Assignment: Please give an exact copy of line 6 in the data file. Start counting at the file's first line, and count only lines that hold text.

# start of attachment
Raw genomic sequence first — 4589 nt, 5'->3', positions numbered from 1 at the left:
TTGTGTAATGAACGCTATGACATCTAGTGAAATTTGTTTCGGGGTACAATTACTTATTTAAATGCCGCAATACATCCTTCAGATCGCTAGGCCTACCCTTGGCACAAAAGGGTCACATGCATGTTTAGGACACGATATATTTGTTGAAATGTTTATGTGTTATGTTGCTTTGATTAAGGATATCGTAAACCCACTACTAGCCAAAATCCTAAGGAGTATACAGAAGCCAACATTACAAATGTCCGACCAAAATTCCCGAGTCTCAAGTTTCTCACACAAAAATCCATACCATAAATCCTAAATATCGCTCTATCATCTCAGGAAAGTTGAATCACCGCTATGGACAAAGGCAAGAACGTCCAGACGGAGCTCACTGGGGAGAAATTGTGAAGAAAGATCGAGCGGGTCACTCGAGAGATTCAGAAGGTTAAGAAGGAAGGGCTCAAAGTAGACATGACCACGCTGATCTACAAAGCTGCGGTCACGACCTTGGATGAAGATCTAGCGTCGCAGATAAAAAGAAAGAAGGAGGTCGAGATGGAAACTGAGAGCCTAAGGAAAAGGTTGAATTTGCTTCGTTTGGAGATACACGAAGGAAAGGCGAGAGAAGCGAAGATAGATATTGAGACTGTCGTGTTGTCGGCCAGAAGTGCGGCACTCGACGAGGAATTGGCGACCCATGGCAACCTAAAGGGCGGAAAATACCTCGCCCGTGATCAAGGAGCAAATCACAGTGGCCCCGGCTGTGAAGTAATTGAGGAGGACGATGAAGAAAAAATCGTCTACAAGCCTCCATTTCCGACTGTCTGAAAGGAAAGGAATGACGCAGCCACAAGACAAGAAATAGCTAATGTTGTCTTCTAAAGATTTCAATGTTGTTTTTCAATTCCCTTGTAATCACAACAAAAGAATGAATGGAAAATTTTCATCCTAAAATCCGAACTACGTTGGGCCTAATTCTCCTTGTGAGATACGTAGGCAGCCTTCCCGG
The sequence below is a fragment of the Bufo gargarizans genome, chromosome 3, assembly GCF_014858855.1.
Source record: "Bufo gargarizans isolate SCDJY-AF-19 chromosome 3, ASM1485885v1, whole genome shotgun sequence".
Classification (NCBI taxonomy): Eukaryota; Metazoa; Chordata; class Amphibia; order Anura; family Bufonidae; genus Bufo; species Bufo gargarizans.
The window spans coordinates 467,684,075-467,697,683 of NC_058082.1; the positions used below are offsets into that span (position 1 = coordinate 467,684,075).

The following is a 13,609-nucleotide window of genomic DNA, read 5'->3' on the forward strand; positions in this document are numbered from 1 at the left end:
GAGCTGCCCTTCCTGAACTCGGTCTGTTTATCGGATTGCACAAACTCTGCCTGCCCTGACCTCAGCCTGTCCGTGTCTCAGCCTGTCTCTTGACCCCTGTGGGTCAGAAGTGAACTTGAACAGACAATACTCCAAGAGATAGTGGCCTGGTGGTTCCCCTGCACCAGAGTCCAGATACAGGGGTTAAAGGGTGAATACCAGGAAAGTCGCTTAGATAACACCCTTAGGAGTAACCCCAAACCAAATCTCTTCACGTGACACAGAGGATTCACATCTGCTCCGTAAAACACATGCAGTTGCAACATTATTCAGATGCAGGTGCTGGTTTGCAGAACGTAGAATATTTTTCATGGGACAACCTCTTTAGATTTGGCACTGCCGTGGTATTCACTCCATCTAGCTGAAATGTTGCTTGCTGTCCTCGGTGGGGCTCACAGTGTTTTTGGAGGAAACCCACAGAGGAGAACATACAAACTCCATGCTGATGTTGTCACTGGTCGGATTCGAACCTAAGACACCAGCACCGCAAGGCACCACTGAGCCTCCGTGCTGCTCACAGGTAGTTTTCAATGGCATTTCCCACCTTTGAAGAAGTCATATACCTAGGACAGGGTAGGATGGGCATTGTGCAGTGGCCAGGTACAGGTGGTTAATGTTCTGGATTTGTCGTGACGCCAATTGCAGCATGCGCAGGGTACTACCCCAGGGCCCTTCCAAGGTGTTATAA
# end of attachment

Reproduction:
The window spans coordinates 467,684,075-467,697,683 of NC_058082.1; the positions used below are offsets into that span (position 1 = coordinate 467,684,075).